Is it REALLY just a coincidence?

#21
I think it's a coincidence, but we could speculate about cosmic life forms that are based not on the electromagnetic force, but in the gravitacional and strong and weak nuclear forces... like some science-fiction writers have imagined.



Well, what I can say is that it is unlikely that ET be a bipedal primate, because if we are so is due to a multitude of variations which does not have to share ET.
I can accept the possibility it's a coincidence and I agree on the potentiality that life could exist in exotic forms.



My best answer would be, I cannot state with any certainty ET would or would not be a bipedal primate. I don't know.

But, I would offer as fact that bilateral bipedal symmetry morphology has evolved more than once on Earth in very different species. It's called convergent evolution. And offer as speculation that bilateral bipedal morphology, IMO, is and would be an efficient body configuration, combined with a durable epidermal layer, allows for a wide range of locomotion in a varied environments. But, more importantly, it's a design that frees the upper appendages for grasping and tool manipulation.

Why Shermer felt a need to add "primate" to the equation, IMO, is irrelevant and comes across as an amateurish and feeble attempt to Straw-Man the argument.
 
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#22
So wait. You are saying that I would have a valid point only if at the moment of the big bang, the temperature was 70f? I guess what would add further credibility to my pie in the sky idea would be if at the same moment, a couch materialised, a pair of slippers, a nice cold beer, cable television, an iPad etc, and since it didn't happen this way, the universe couldn't have possibly been designed to accomodate life. Duh, silly me. Your logic is flawless steve001.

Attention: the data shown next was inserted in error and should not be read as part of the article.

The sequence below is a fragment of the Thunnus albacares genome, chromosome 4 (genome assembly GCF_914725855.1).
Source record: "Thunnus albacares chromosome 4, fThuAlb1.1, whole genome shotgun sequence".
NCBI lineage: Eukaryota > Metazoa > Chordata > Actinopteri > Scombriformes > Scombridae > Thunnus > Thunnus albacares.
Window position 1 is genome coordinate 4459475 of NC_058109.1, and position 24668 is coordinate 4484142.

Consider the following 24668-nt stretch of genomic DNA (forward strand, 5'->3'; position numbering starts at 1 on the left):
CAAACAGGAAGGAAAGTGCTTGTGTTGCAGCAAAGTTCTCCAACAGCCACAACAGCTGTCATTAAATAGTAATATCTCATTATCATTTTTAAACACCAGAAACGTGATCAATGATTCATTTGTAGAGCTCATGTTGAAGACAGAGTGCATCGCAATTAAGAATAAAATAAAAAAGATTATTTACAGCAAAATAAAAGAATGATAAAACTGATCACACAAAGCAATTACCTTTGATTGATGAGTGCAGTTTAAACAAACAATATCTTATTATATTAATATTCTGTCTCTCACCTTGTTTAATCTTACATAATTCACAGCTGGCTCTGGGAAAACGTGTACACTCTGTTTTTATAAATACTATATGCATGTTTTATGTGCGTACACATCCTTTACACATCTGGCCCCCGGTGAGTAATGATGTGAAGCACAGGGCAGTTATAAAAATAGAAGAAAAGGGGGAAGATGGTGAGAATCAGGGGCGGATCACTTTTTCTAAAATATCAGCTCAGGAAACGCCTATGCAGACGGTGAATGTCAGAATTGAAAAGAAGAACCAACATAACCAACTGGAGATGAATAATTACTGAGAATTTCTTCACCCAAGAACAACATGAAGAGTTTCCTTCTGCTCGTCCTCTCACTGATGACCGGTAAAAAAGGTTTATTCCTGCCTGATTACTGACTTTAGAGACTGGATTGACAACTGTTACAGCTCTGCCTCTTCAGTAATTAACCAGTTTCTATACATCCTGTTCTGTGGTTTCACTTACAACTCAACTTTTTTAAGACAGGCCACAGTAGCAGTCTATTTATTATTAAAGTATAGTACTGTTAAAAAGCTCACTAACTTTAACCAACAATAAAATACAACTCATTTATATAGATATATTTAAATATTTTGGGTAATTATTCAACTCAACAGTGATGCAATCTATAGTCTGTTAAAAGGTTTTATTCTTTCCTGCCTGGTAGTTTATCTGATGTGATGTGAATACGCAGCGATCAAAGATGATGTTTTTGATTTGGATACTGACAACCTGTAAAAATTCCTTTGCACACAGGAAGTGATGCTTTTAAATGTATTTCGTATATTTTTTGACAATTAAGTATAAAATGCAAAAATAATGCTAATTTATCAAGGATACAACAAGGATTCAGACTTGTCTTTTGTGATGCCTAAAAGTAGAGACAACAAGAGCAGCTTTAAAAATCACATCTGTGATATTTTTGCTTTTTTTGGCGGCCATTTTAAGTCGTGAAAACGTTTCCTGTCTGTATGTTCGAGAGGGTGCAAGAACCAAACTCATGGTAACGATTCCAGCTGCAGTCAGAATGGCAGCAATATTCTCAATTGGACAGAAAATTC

However, here are a quick couple of quotes just to open this up a tad:

"The more I examine the universe, and the details of its architecture, the more evidence I find that the Universe in some sense must have known we were coming." — Freeman Dyson

"A bottom-up approach to cosmology either requires one to postulate an initial state of the Universe that is carefully fine-tuned — as if prescribed by an outside agency — or it requires one to invoke the notion of eternal inflation, a mighty speculative notion to the generation of many different Universes, which prevents one from predicting what a typical observer would see." — Stephen Hawking and Thomas Hertog

“.... I have always been intrigued by the remarkable relation of the 7.65 Mev energy level in the nucleus of Carbon 12 to the 7.12 Mev level in Oxygen 16. if you wanted to produce carbon and oxygen in roughly equal quantities by stellar nucleosynthesis, these are the two levels you have to fix, and your fixing would have to be just where these levels are actually found to be. Another put-up job? Following the above argument, I am inclined to think so. A common sense interpretation of the facts suggests that a superintellect has monkeyed with physics, as well as with chemistry and biology, and that there are no blind forces worth speaking about in nature.” Sir Fred Hoyle, Cambridge Astrophysicist

“Scientists are slowly waking up to an inconvenient truth – the universe looks suspiciously like a fix. The issue concerns the very laws of nature themselves. For 40 years, physicists and cosmologists have been quietly collecting examples of all too convenient “coincidences” and special features in the underlying laws of the universe that seem to be necessary in order for life, and hence conscious beings, to exist. Change any one of them and the consequences would be lethal. The crucial point is that some of those metaphorical knobs (of which there are 40) must be tuned very precisely, or the universe would be sterile. Example: neutrons are just a tad heavier than protons. If it were the other way around, atoms couldn’t exist, because all the protons in the universe would have decayed into neutrons shortly after the big bang. No protons, then no atomic nucleus and no atoms. No atoms, no chemistry, no life.” Prof. Paul Davies (Physicist and Philosopher)